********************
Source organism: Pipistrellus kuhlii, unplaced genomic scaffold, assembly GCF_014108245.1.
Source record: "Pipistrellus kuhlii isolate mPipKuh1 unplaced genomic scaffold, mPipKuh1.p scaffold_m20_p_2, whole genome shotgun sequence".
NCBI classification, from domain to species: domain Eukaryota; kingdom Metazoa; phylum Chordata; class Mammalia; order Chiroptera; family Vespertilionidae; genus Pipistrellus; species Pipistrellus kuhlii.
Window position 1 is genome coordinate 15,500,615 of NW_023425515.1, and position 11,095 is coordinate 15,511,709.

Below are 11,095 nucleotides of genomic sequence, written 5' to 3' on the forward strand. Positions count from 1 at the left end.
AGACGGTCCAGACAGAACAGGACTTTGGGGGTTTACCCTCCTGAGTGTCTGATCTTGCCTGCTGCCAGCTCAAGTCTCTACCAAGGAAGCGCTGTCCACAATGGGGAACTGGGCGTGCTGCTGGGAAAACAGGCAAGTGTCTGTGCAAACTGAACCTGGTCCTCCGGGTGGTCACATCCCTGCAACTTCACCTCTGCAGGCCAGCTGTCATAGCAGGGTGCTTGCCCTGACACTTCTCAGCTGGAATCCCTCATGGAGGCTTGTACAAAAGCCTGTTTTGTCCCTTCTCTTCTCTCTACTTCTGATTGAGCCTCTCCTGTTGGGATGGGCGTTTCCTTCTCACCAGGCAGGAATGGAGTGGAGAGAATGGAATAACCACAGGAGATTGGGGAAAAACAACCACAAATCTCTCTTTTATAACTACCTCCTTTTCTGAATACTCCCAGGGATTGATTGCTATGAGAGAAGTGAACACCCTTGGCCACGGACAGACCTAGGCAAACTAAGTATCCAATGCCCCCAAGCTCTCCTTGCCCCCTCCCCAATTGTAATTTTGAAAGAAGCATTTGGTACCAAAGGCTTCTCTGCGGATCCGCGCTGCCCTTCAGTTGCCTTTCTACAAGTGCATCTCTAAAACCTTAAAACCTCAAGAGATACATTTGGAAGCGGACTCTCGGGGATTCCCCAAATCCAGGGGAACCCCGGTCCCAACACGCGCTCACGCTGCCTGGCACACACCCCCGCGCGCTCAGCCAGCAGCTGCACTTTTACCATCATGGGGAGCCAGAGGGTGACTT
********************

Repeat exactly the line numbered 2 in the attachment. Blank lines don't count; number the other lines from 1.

Source record: "Pipistrellus kuhlii isolate mPipKuh1 unplaced genomic scaffold, mPipKuh1.p scaffold_m20_p_2, whole genome shotgun sequence".